How to Reduce Electronic Waste
Electronic waste is a growing problem. The manufacture of electronics uses rare materials that go into their production and takes a lot of energy. Minimizing e-waste helps to conserve resources and reduces the amount of energy we take from the earth. Reusing the precious metals and plastics in old cell phones alone instead of mining and making more of them would save as much energy as turning off the power to 24,000 US homes for an entire year.
The typical American household has more than 24 electronic devices and in the EPA estimated that there are 3 million tons of electronics ready to be disposed of – enough to fill five football stadiums!
How can you reduce your electronic footprint?
- Re-think. Do you really need that extra gadget? Try finding one device with multiple functions. Don’t replace your electronics until you absolutely need to.
- Extend the life of your electronics. Buy a case, keep your device clean, and avoid overcharging the battery.
- Buy environmentally friendly electronics. Look for products labeled Energy Star or certified by the Electronic Product Environmental Assessment Tool (EPEAT).
- Donate used electronics to nonprofit programs—and help kids in need, the ABC Afterschool program, the school district, victims of domestic violence, community safety initiatives, environmental causes, and more.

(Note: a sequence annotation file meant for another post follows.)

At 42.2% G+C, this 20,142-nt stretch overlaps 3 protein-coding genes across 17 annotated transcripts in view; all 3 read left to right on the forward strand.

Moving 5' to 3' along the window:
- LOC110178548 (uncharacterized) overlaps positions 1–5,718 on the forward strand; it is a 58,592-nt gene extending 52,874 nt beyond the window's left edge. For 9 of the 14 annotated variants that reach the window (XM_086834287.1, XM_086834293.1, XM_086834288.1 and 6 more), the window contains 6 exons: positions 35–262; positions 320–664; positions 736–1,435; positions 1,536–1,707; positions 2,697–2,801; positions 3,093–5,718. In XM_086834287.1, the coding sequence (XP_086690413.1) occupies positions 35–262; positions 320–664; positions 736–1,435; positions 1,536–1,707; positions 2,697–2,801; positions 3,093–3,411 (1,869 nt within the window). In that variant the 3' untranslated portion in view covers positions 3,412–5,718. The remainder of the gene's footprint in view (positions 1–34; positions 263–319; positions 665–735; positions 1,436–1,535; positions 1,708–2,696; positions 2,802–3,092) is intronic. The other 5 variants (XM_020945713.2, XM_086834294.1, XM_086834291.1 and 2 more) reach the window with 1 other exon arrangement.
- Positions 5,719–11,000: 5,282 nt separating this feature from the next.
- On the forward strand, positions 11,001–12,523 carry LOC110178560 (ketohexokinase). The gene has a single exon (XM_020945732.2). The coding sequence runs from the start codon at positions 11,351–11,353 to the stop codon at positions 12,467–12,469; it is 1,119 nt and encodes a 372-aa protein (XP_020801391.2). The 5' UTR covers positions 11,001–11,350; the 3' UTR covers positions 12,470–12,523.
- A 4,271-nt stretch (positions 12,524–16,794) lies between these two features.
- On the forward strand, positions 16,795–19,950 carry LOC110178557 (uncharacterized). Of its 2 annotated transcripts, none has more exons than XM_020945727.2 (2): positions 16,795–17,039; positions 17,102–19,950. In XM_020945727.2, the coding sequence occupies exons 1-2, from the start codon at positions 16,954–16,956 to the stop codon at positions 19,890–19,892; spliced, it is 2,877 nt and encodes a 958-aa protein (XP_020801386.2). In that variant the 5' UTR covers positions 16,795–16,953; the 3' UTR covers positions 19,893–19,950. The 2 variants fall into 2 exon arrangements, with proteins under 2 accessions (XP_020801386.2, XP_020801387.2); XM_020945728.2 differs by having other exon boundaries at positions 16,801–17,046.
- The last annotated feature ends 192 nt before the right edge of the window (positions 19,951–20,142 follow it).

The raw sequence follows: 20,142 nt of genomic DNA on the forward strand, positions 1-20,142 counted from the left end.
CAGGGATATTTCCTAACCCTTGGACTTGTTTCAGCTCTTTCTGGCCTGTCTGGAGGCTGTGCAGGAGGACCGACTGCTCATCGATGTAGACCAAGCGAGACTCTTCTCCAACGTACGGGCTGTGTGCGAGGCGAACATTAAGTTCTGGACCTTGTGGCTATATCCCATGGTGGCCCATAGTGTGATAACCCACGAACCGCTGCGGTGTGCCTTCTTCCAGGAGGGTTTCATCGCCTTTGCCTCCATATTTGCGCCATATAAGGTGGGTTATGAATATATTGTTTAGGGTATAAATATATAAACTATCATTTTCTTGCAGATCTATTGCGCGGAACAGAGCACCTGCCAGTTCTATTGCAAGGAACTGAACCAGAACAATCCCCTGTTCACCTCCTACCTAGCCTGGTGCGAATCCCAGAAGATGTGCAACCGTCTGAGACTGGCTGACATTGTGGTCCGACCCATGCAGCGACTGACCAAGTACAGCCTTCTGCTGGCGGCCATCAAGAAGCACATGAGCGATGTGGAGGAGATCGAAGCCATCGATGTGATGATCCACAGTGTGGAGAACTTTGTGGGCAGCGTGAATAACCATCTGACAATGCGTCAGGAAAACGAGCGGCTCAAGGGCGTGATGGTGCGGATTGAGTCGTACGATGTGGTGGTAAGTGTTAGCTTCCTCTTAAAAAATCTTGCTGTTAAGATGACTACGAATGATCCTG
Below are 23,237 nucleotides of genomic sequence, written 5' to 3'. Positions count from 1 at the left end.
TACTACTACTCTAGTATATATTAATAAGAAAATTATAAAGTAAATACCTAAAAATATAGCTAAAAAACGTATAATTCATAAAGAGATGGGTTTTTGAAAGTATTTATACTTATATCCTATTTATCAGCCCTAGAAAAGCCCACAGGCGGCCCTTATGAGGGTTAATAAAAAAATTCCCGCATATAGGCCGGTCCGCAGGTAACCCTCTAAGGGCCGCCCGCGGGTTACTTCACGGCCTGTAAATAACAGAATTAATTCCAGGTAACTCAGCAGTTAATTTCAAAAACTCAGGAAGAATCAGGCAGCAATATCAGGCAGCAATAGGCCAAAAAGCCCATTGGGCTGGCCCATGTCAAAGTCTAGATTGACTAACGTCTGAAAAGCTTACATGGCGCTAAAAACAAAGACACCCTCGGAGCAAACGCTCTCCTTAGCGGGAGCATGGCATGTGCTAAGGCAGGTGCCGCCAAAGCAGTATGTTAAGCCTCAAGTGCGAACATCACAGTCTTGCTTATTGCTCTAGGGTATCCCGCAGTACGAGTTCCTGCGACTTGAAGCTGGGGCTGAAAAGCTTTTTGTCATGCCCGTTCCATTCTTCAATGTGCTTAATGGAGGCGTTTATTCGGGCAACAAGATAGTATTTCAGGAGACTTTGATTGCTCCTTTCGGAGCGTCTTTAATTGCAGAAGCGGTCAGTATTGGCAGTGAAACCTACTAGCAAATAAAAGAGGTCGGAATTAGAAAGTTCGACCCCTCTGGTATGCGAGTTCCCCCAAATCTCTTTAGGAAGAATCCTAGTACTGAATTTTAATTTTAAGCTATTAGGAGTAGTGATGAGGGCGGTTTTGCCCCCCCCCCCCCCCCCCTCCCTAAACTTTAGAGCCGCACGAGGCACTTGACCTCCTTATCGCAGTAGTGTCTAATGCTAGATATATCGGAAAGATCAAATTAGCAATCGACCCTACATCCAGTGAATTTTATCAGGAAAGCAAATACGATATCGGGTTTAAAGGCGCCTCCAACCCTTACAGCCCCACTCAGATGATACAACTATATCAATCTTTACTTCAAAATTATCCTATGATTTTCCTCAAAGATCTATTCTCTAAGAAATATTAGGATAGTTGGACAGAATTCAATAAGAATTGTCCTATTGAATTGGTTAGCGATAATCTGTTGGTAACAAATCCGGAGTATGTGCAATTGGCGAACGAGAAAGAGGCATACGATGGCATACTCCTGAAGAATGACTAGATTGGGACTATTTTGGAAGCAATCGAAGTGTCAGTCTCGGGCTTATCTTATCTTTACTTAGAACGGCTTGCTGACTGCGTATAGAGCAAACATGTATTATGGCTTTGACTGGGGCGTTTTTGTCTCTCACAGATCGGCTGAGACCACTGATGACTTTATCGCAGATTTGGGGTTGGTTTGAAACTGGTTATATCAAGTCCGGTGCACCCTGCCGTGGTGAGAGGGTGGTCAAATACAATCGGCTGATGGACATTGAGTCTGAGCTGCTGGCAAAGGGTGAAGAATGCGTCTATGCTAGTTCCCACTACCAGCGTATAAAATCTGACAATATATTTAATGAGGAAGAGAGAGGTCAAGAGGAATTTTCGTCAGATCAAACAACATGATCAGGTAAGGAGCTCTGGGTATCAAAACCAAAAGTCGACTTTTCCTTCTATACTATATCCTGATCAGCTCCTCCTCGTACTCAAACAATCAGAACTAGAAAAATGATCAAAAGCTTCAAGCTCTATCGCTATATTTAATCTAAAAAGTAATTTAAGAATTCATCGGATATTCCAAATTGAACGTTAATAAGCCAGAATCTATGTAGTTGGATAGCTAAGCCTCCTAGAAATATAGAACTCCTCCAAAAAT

- Resell or rehome your old electronics. Post on TVCR’s Teton Valley Free Swap site or other Facebook garage sale pages. Local thrift stores may also take your functioning electronics for resale.
- Recycle electronics and batteries at the e-waste recycling bin at the Transfer Station (green building). Large electronics (besides large tube televisions or monitors) and appliances can be recycled. Cell phones, printer ink, batteries, and other electronic waste can all be recycled at the Transfer Station. TVCR also collects batteries and printer ink cartridges at the Geo and other sites around town.
Be a thoughtful consumer when it comes to electronic gadgets. Don’t get caught up in the latest fad or the fastest technology. It often isn’t built to last like some older products.
And always be sure to properly dispose of your electronic waste – never toss it in the trash.